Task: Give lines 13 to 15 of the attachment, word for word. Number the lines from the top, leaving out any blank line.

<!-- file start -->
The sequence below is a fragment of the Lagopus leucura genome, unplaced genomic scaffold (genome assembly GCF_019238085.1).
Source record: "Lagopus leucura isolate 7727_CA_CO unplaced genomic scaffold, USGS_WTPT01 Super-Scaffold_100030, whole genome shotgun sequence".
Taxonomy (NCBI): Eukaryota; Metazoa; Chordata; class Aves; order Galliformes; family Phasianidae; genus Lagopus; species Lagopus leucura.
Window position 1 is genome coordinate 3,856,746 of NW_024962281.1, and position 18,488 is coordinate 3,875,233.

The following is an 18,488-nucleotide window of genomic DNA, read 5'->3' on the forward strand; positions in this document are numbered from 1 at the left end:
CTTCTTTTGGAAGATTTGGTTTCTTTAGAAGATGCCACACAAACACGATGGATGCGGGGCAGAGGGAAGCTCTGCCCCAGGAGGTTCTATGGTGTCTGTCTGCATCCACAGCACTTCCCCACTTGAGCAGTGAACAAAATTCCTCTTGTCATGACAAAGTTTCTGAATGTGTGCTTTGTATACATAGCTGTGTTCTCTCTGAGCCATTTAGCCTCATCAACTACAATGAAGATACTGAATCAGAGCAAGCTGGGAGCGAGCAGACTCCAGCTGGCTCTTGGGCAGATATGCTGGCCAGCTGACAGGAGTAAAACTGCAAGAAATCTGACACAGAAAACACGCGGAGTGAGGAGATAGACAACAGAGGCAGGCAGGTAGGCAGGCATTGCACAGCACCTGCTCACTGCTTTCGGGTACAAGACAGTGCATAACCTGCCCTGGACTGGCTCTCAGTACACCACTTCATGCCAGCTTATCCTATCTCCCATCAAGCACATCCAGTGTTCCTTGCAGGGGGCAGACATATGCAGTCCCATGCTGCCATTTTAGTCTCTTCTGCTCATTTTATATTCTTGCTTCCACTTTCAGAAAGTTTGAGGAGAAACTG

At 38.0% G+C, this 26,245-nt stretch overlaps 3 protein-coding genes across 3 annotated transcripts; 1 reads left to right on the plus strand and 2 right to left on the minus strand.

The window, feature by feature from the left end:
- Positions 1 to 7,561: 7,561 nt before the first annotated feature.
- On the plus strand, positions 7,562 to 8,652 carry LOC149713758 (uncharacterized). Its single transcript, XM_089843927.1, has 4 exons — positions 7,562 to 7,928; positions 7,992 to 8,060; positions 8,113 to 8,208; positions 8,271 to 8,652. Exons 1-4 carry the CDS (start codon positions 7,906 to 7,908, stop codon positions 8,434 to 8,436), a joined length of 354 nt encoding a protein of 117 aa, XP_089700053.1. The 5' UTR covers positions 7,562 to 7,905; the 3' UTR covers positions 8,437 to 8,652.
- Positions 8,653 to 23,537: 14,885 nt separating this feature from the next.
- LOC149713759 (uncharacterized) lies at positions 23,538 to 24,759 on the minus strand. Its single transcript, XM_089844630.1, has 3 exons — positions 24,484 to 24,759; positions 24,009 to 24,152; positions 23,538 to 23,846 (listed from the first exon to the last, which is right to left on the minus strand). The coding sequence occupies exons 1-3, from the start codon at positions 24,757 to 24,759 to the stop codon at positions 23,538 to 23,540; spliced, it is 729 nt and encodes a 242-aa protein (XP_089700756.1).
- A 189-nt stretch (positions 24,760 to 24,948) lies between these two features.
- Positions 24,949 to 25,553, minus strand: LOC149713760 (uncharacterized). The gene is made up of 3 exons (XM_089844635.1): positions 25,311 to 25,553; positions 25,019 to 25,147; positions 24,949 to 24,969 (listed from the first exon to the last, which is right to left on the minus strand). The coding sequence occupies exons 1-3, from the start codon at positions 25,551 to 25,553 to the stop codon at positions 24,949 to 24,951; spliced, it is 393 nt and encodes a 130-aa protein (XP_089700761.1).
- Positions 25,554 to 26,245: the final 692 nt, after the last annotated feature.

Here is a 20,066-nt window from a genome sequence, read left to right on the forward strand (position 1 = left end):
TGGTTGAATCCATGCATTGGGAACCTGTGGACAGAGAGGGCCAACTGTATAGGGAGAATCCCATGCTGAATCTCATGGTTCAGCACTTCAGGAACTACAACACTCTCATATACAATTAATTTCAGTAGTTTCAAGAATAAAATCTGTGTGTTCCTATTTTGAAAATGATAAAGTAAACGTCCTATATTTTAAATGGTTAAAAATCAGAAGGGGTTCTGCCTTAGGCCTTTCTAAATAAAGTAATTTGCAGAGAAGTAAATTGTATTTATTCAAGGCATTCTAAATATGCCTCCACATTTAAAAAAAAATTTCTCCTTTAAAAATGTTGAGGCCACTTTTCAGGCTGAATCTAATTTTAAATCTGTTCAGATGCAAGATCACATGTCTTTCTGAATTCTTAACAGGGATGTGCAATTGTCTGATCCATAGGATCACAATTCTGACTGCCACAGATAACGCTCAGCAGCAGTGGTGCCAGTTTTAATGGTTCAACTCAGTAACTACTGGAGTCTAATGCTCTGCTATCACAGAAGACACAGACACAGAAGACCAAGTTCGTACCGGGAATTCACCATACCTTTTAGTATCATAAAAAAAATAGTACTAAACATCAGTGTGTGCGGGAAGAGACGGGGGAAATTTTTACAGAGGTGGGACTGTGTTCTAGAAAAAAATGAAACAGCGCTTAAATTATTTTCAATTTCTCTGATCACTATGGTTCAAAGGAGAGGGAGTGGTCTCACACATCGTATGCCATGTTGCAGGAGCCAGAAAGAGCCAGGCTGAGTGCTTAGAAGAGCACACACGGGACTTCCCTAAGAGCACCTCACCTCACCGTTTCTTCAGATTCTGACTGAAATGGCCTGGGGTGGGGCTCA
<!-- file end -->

- A 189-nt stretch (positions 24,760 to 24,948) lies between these two features.
- Positions 24,949 to 25,553, minus strand: LOC149713760 (uncharacterized). The gene is made up of 3 exons (XM_089844635.1): positions 25,311 to 25,553; positions 25,019 to 25,147; positions 24,949 to 24,969 (listed from the first exon to the last, which is right to left on the minus strand). The coding sequence occupies exons 1-3, from the start codon at positions 25,551 to 25,553 to the stop codon at positions 24,949 to 24,951; spliced, it is 393 nt and encodes a 130-aa protein (XP_089700761.1).
- Positions 25,554 to 26,245: the final 692 nt, after the last annotated feature.